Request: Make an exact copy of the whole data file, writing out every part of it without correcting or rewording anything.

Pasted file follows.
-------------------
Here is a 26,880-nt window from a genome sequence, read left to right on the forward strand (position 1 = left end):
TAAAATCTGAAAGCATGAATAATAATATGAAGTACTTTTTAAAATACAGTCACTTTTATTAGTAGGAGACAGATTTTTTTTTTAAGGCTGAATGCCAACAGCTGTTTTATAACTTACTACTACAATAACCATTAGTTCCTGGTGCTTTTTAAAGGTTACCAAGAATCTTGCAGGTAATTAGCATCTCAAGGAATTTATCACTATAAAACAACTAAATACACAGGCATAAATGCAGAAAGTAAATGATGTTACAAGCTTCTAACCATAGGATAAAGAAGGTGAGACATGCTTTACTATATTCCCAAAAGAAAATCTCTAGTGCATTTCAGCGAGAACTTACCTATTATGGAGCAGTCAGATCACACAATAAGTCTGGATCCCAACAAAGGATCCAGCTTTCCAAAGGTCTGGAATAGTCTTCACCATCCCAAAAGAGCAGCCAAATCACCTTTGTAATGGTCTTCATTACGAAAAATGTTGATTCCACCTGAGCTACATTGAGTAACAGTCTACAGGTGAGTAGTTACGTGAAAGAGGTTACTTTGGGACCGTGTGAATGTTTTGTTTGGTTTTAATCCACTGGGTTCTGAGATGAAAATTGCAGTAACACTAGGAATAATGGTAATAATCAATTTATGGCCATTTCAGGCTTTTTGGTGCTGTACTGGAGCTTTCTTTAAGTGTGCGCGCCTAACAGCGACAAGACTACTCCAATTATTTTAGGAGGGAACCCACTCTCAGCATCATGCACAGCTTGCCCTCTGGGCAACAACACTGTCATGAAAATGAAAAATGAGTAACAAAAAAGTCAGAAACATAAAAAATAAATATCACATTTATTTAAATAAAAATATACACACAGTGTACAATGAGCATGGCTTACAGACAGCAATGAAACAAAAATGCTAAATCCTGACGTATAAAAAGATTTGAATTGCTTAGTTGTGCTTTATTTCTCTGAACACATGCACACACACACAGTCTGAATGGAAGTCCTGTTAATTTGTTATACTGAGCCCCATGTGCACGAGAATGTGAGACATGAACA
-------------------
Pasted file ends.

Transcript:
Here is a 26,880-nt window from a genome sequence, read left to right on the forward strand (position 1 = left end):
TAAAATCTGAAAGCATGAATAATAATATGAAGTACTTTTTAAAATACAGTCACTTTTATTAGTAGGAGACAGATTTTTTTTTTAAGGCTGAATGCCAACAGCTGTTTTATAACTTACTACTACAATAACCATTAGTTCCTGGTGCTTTTTAAAGGTTACCAAGAATCTTGCAGGTAATTAGCATCTCAAGGAATTTATCACTATAAAACAACTAAATACACAGGCATAAATGCAGAAAGTAAATGATGTTACAAGCTTCTAACCATAGGATAAAGAAGGTGAGACATGCTTTACTATATTCCCAAAAGAAAATCTCTAGTGCATTTCAGCGAGAACTTACCTATTATGGAGCAGTCAGATCACACAATAAGTCTGGATCCCAACAAAGGATCCAGCTTTCCAAAGGTCTGGAATAGTCTTCACCATCCCAAAAGAGCAGCCAAATCACCTTTGTAATGGTCTTCATTACGAAAAATGTTGATTCCACCTGAGCTACATTGAGTAACAGTCTACAGGTGAGTAGTTACGTGAAAGAGGTTACTTTGGGACCGTGTGAATGTTTTGTTTGGTTTTAATCCACTGGGTTCTGAGATGAAAATTGCAGTAACACTAGGAATAATGGTAATAATCAATTTATGGCCATTTCAGGCTTTTTGGTGCTGTACTGGAGCTTTCTTTAAGTGTGCGCGCCTAACAGCGACAAGACTACTCCAATTATTTTAGGAGGGAACCCACTCTCAGCATCATGCACAGCTTGCCCTCTGGGCAACAACACTGTCATGAAAATGAAAAATGAGTAACAAAAAAGTCAGAAACATAAAAAATAAATATCACATTTATTTAAATAAAAATATACACACAGTGTACAATGAGCATGGCTTACAGACAGCAATGAAACAAAAATGCTAAATCCTGACGTATAAAAAGATTTGAATTGCTTAGTTGTGCTTTATTTCTCTGAACACATGCACACACACACAGTCTGAATGGAAGTCCTGTTAATTTGTTATACTGAGCCCCATGTGCACGAGAATGTGAGACATGAACA